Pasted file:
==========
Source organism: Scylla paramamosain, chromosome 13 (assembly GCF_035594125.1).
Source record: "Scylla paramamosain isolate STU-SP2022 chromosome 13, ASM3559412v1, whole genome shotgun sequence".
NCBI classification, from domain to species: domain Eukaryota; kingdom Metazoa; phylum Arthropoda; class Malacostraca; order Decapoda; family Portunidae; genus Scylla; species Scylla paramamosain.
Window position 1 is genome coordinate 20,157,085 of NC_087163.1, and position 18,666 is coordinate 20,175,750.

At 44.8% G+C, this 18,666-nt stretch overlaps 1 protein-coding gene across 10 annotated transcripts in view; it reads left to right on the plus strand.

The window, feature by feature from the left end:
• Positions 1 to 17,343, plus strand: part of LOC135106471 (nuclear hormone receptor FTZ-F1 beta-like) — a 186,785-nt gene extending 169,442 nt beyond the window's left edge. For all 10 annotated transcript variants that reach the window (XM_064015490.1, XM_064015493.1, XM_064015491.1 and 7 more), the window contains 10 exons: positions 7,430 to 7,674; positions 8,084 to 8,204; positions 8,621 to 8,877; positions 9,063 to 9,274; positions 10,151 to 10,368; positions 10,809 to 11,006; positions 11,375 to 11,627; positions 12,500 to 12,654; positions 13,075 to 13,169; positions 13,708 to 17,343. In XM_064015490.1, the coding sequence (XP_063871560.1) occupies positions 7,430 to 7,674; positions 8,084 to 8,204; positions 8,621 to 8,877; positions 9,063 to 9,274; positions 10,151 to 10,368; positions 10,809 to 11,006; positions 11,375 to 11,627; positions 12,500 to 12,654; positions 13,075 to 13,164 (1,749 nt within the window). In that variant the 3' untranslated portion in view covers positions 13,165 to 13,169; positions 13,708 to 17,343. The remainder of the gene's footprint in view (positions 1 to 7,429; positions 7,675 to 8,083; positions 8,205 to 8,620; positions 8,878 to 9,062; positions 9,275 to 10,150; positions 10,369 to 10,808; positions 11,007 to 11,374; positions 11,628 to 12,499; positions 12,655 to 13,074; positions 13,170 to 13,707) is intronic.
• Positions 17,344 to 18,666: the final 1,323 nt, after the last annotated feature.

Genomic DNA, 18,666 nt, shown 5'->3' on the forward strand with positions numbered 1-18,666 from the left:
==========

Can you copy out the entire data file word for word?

Source organism: Scylla paramamosain, chromosome 13 (assembly GCF_035594125.1).
Source record: "Scylla paramamosain isolate STU-SP2022 chromosome 13, ASM3559412v1, whole genome shotgun sequence".
NCBI classification, from domain to species: domain Eukaryota; kingdom Metazoa; phylum Arthropoda; class Malacostraca; order Decapoda; family Portunidae; genus Scylla; species Scylla paramamosain.
Window position 1 is genome coordinate 20,157,085 of NC_087163.1, and position 18,666 is coordinate 20,175,750.

At 44.8% G+C, this 18,666-nt stretch overlaps 1 protein-coding gene across 10 annotated transcripts in view; it reads left to right on the plus strand.

The window, feature by feature from the left end:
• Positions 1 to 17,343, plus strand: part of LOC135106471 (nuclear hormone receptor FTZ-F1 beta-like) — a 186,785-nt gene extending 169,442 nt beyond the window's left edge. For all 10 annotated transcript variants that reach the window (XM_064015490.1, XM_064015493.1, XM_064015491.1 and 7 more), the window contains 10 exons: positions 7,430 to 7,674; positions 8,084 to 8,204; positions 8,621 to 8,877; positions 9,063 to 9,274; positions 10,151 to 10,368; positions 10,809 to 11,006; positions 11,375 to 11,627; positions 12,500 to 12,654; positions 13,075 to 13,169; positions 13,708 to 17,343. In XM_064015490.1, the coding sequence (XP_063871560.1) occupies positions 7,430 to 7,674; positions 8,084 to 8,204; positions 8,621 to 8,877; positions 9,063 to 9,274; positions 10,151 to 10,368; positions 10,809 to 11,006; positions 11,375 to 11,627; positions 12,500 to 12,654; positions 13,075 to 13,164 (1,749 nt within the window). In that variant the 3' untranslated portion in view covers positions 13,165 to 13,169; positions 13,708 to 17,343. The remainder of the gene's footprint in view (positions 1 to 7,429; positions 7,675 to 8,083; positions 8,205 to 8,620; positions 8,878 to 9,062; positions 9,275 to 10,150; positions 10,369 to 10,808; positions 11,007 to 11,374; positions 11,628 to 12,499; positions 12,655 to 13,074; positions 13,170 to 13,707) is intronic.
• Positions 17,344 to 18,666: the final 1,323 nt, after the last annotated feature.

Genomic DNA, 18,666 nt, shown 5'->3' on the forward strand with positions numbered 1-18,666 from the left: